1) Don’t call it “Chat.” There’s something that sounds very professional about saying, “I’m on the phone.” If used correctly, it can send people quietly scurrying away with whispers of “Oops! Sorry.”
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However, “I’m on Chat,” doesn’t carry the same connotation. It sounds frivolous.
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Stick with, “I’m helping a client navigate our services.”

2) People get impatient.giphy
You can buy yourself some time with strategic responses. My agency uses LiveChat, which allows users to create shortcuts for “canned responses”; for instance, typing “#please” generates the response, “Please give me a moment to check on that for you.”

3) Those hesitant to call will use Chat.
Adding a Chat feature can attract questions that people might have been nervous about asking over the phone. Chat puts people at ease.

4 Ways to Stay Motivated as a Nonprofit Professional

“Sacrificing one’s health in service of a cause is a common narrative in the nonprofit sector.” — Beth Kanter & Aliza Sherman

  1. Get out of your head, and your office. I’ve discussed some ways for nonprofit employees to engage with their communities. This client engagement is precisely what makes nonprofits, and especially community action agencies, great. Not only will interacting with those you serve remind you why you’re doing this, it will inform you of your audience’s needs.
  2. Practice self-care. Do yoga in the morning, drink hot tea, or read a book. Turn off your cell phone for a while.
  3. Unless your job requires it, don’t check your email on your days off.
  4. Organize a wellness team at your nonprofit. Convene a group of employees with the goal of organizing fitness classes, hosting healthy potlucks, and making recommendations for policies to improve employees’ wellbeing.

Top Dogs: 5 Nonprofits Focusing on Animals

  1. Guide Dogs for the Blind
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    At Guide Dogs for the Blind, volunteers raise puppies that are later trained by the organization as service animals for the visually impaired. It makes me so happy to see the human-animal bond put to such good use.

  2. The Marine Mammal Center
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    Employees at The Marine Mammal Center rescue and treat wounded sea creatures, focusing on California sea lions, harbor seals, and elephant seals.

  3. Animal Assisted Therapy Programs of Colorado
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    Animal Assisted Therapy Programs of Colorado provides counseling with teams of therapists and therapy animals.

  4. The Wild Animal Sanctuary
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    The Wild Animal Sanctuary rescues “exotic and endangered large carnivores that have been abused, abandoned, exploited or illegally kept” throughout North, Central, and South America.

  5. Endangered Species International
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    Endangered Species International conducts research on habitat destruction and endangered species, such as the bluefin tuna and the mandrill.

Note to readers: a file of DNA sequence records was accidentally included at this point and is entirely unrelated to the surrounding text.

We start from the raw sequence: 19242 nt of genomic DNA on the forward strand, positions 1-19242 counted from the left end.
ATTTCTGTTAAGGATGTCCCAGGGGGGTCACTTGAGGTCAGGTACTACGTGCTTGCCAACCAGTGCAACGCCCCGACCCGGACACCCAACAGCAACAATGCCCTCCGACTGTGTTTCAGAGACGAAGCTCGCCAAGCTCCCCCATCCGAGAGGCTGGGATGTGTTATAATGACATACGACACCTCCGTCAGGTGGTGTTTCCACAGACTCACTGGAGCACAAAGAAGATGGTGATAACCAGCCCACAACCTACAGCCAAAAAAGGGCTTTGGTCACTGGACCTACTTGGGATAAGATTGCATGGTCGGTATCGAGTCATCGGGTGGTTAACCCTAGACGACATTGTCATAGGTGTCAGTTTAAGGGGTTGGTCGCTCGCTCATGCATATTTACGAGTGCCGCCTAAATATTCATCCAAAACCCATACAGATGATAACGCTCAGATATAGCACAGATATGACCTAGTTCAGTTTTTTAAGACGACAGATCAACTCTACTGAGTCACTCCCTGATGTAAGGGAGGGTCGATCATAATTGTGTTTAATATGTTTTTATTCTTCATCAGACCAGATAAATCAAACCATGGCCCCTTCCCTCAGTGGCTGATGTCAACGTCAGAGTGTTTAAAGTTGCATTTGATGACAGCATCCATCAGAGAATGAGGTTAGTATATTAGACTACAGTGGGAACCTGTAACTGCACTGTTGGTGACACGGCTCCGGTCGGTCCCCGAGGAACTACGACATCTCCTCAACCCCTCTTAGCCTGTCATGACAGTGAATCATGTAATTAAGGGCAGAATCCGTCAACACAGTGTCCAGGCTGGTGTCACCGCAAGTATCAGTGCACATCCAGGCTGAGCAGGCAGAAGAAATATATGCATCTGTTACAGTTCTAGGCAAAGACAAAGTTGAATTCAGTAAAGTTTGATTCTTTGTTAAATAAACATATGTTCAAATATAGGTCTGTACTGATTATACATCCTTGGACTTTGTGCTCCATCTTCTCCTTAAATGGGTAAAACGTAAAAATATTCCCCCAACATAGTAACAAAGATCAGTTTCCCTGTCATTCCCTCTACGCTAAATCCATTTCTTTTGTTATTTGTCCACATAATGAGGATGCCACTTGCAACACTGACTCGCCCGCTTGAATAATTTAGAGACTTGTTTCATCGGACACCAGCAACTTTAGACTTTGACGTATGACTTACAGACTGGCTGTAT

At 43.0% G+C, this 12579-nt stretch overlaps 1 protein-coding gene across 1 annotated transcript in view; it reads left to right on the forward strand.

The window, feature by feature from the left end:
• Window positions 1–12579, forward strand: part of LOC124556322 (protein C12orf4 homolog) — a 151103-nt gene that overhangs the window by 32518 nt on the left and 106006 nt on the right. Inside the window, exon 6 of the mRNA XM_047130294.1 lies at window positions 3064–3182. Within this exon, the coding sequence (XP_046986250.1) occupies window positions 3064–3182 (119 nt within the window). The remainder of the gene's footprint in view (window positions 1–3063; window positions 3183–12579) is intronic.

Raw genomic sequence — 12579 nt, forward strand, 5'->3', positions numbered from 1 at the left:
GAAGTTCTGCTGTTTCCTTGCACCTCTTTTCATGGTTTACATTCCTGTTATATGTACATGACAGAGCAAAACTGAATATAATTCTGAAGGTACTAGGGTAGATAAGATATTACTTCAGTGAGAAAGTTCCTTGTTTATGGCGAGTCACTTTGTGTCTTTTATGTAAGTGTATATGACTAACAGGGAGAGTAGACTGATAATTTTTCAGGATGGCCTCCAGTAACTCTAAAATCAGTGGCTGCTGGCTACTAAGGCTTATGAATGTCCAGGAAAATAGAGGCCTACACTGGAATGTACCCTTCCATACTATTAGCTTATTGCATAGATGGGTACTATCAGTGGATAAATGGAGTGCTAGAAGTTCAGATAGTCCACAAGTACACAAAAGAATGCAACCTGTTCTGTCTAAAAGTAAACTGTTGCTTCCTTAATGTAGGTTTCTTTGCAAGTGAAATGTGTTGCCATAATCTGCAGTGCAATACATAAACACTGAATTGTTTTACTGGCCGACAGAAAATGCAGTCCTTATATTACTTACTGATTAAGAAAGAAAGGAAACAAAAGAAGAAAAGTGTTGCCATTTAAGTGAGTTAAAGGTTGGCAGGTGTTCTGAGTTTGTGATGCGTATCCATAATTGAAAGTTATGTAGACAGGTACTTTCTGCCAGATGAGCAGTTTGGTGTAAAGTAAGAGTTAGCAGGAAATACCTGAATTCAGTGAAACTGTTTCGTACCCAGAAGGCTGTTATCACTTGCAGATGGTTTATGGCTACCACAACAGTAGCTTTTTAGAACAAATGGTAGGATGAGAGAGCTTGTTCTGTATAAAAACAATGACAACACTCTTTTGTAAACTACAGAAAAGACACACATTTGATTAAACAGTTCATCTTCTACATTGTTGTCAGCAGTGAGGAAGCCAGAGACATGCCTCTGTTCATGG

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Via SEA: Catering with a Purpose

Via Social Enterprise Alliance (SEA):

CENTER TABLE, Catering with a Purpose is a social enterprise catering company using its profits and culinary training programs to provide a path of self-sufficiency to women overcoming homelessness or addiction.

CENTER TABLE catering company was developed to support women in recovery as they prepare to re-enter society post-addiction. They offer full-service catering of delicious and fresh food, while also teaching culinary skills necessary to help participants gain employment in the food industry. Totaling about 34 hours per week, the 6-10 week training includes educational classes, life skills and a full culinary curriculum including food preparation and service. The hope is that after graduating the recovery program, the women can use their skills to obtain an income and support themselves and their families.

These food training classes work as a segment of the Brighton Recovery Center for Women (BRC), in Florence, Kentucky, in cooperation with the state’s Recovery KY Initiative to end chronic homelessness and combat substance abuse. The holistic recovery center helps women make these necessary, long-term behavioral changes via four components:

 

  • Safe Off the Streets (SOS) – Provides safe, non-medical environment to begin deciding on a plan of recovery
  • Motivational Tracks – Provides a low-pressure environment for committing to the process of recovery so that participants can experience the hope of change
  • Phase I – Provides effective solutions to the problems of addiction. Programs are more focused and intense than the Motivational Tracks. Goals are increased social wellness, economic independence and ultimately recovery from addiction
  • Phase II – Provides a means of reintroduction back into society. Participants obtain employment or participate in educational/job training programs, pay rent, work on maintaining sobriety, attend self-help meetings and prepare a plan of action for living sober as productive members of society